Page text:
the creative possibilities of superior songwriting and the duality and depth of well-crafted

His first instrument was the drums, and throughout his high school years Ward played in rock,
punk, and noise bands. While later attending college at the University of Connecticut, “I had
this absolute piece of crap Oldsmobile car with a radio that didn't work, and only a tape deck," 
he recalls. Ward borrowed a Johnny Cash compilation cassette from his mom for the drive
back to school, and “the second I put that on, it changed the entire course of my life. It was
everything I'd been looking for.”

After graduation, he returned to Scituate and made a stab at teaching as a career. When he
was 24, his mother gifted him with a Gibson J-45 guitar. Once Ward mastered a few chords, he
began working up country songs he loved and composing his own originals. Soon after, he
started a band with some old hometown friends that became Girls Guns & Glory.

“When we started, we were too country for the rock clubs in Boston, and we were too rock for
a lot of the listening rooms or the folk clubs,” Ward recalls. “Once those venues started to give
our music a deeper dive they gave us a chance, and those venues were really important and
instrumental for us in developing the band and an audience.”

With the path he was destined to follow opening before him, Ward left teaching to pursue his
passion for making music. While painting houses part-time between band gigs he met a
customer (Rob Loyot) with a home studio who wound up producing the first self-released Girls
Guns & Glory album. As Ward’s friends from Scituate began leaving the band to pursue nine-
to-five careers and raise families, Ward moved to Cambridge and landed amidst a music
community where he found fellow musical lifers ready to tour relentlessly and cut more albums.

As the group rose to the top of the Boston scene, major record companies like Geffen,
Reprise, and Sony Music started courting them. Hayden opted instead to do a one-off deal for
their second album with the independent Lonesome Day Records, which primarily focuses on
bluegrass acts. That led to further releases on that label and its Dry Lightning Americana
imprint. The group has worked with such noted producers as Paul Kolderie (Radiohead, Hole,
Warren Zevon, Morphine, The Mighty Mighty Bosstones, Uncle Tupelo) and Eric Ambel (Nils
Lofgren, Marshall Crenshaw, The Bottle Rockets, Blue Mountain). Hayden and his band’s
annual shows to celebrate the music of Hank Williams, “had quickly become a Boston-area
tradition,” notes the Quincy Patriot Ledger, and led to a 2016 album of their interpretations of
Williams’ songs.

By 2018, the Girls Guns & Glory name, which Ward coined from the primary themes he found
in the cowboy films and TV shows he grew up with, became controversial as mass shootings
rose and the #MeToo movement emerged, leading to cancelled bookings and misperceptions
about the group and its music. A name-change to Ward Hayden & The Outliers – currently
Josh Kiggans on drums and percussion, Cody Nilsen on guitar and pedal steel, and
Handsome Greg Hall on bass – nicely expresses the group’s left-field take on country music.

Hayden’s appreciation for vintage sounds parallels his passion for collecting antiques, curios,
and country music memorabilia – including a ceramic monkey from Elvis Presley’s Jungle
Room at Graceland, Hank Thompson's hand-tooled leather hat and boot case, a Little Jimmie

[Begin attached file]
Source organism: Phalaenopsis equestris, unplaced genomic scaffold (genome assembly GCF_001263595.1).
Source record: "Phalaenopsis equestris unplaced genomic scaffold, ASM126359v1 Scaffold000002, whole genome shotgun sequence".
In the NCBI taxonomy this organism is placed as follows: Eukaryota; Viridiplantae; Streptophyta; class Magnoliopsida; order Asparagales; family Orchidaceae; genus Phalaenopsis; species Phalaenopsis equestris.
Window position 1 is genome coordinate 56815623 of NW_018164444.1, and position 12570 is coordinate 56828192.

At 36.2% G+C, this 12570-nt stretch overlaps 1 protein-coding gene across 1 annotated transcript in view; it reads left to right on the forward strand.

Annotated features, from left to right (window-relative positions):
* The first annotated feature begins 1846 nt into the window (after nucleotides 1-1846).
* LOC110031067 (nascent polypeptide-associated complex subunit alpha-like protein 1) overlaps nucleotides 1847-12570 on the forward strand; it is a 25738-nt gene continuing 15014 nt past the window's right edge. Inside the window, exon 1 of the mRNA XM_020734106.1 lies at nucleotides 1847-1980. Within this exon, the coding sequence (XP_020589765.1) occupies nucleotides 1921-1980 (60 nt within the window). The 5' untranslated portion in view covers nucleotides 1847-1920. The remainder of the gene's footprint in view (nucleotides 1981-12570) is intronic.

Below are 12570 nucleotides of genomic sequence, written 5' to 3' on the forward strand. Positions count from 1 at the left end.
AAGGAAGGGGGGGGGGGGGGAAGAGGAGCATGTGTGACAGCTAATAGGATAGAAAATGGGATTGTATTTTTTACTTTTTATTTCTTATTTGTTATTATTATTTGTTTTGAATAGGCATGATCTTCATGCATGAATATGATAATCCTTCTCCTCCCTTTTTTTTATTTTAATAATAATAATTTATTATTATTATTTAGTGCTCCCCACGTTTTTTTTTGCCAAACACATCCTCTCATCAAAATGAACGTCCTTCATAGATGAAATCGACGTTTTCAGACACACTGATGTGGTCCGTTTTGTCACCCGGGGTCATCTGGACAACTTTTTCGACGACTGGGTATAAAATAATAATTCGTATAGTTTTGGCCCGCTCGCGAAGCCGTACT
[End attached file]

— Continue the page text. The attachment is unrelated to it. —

Dickens' guitar strap, numerous Nudie and Manuel suits, and even an iconic Stetson hat worn
by Roy Rogers on his legendary TV show.

“I'm a very nostalgic person. Most of my adult life has been spent trying to recapture the joys of
my youth. I've devoted every cent I've ever earned to my collecting. And Marty Stuart, who
we've done some touring with” – and is an avid collector of country music artifacts – “was a
good inspiration for that. His whole thing is that you can put money in the bank and not have
any fun with it, never see it. Or you can buy things that you really appreciate and invest in
them, and they might even appreciate in value, and you get to enjoy them while you have

Hayden is proud to have developed his own brand of modern C&W and helped put Boston on
the country music map. “As we tour, it’s funny how many people ask us how guys from the
Northeast play country music,” Ward observes. “But when I started playing music, I didn’t even
think about it. There was no other option.” Hayden and his band have also been central to
cultivating a now-flourishing Boston country and roots scene that’s included such lauded
talents as Sarah Borges (who guest sang on GGG’s Sweet Nothings album), Lake Street Dive,
Molly Tuttle, and Aoife O‘Donovan.

Now with literally many hundreds of North American shows and more than a dozen tours in
Europe under his belt, Hayden enjoys both the benefits and challenges of his outsider career.
“I had a hankering and a desire to have some adventure and to just get out there and see the
country and hopefully see the world. I've just been traveling around almost non-stop for pretty
much my entire adult life,” he concludes. “Once I made the decision to do this, I knew it would
be a roller coaster. I was obviously hoping for good things to happen, but it's been ups and
downs. For me, it's been about hanging in there through all aspects of the ride and whether
things are going well or when things get tough, not giving up.”

The Parlor Room is a BYOB venue.  Tickets are non-refundable. 

The Parlor Room is located at 32 Masonic Street Northampton, MA 01060

Date & Time

Fri, Sep 15, 2023 7:30 PM - 9:30 PM

Venue Details

The Parlor Room

32 Masonic Street
Northampton, Massachusetts 01060 The Parlor Room